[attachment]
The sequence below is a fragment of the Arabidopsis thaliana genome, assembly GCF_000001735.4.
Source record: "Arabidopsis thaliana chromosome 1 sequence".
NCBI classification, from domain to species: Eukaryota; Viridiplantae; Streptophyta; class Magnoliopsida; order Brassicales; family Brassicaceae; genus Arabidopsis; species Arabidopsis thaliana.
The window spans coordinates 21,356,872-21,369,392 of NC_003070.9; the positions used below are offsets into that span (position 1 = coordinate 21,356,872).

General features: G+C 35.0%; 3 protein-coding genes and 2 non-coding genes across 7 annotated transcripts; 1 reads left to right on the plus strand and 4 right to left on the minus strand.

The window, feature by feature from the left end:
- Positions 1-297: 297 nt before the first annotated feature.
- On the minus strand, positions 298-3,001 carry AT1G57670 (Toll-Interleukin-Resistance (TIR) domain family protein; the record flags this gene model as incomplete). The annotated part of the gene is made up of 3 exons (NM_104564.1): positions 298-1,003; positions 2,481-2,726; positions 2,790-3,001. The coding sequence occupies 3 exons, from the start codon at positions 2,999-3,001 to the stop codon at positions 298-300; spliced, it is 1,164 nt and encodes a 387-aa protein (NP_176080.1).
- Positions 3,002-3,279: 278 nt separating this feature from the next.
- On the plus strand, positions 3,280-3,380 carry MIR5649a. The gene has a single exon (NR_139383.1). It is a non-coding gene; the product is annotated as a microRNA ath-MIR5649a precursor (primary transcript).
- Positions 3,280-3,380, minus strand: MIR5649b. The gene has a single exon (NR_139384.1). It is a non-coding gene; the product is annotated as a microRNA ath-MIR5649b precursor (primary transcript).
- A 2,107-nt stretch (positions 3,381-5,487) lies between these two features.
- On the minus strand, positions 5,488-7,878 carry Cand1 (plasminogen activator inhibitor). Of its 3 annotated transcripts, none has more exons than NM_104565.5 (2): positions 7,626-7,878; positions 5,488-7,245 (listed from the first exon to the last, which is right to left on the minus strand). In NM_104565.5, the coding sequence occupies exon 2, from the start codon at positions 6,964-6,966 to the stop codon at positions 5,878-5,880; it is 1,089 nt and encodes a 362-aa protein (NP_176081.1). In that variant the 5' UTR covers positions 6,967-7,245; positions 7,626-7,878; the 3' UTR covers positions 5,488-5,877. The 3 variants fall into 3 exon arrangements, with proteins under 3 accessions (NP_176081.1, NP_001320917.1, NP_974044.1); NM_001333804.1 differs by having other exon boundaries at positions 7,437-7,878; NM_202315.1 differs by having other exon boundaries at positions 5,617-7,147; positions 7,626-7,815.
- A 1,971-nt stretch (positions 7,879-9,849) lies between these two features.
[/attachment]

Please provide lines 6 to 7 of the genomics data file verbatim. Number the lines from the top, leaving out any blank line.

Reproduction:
The window, feature by feature from the left end:
- Positions 1-297: 297 nt before the first annotated feature.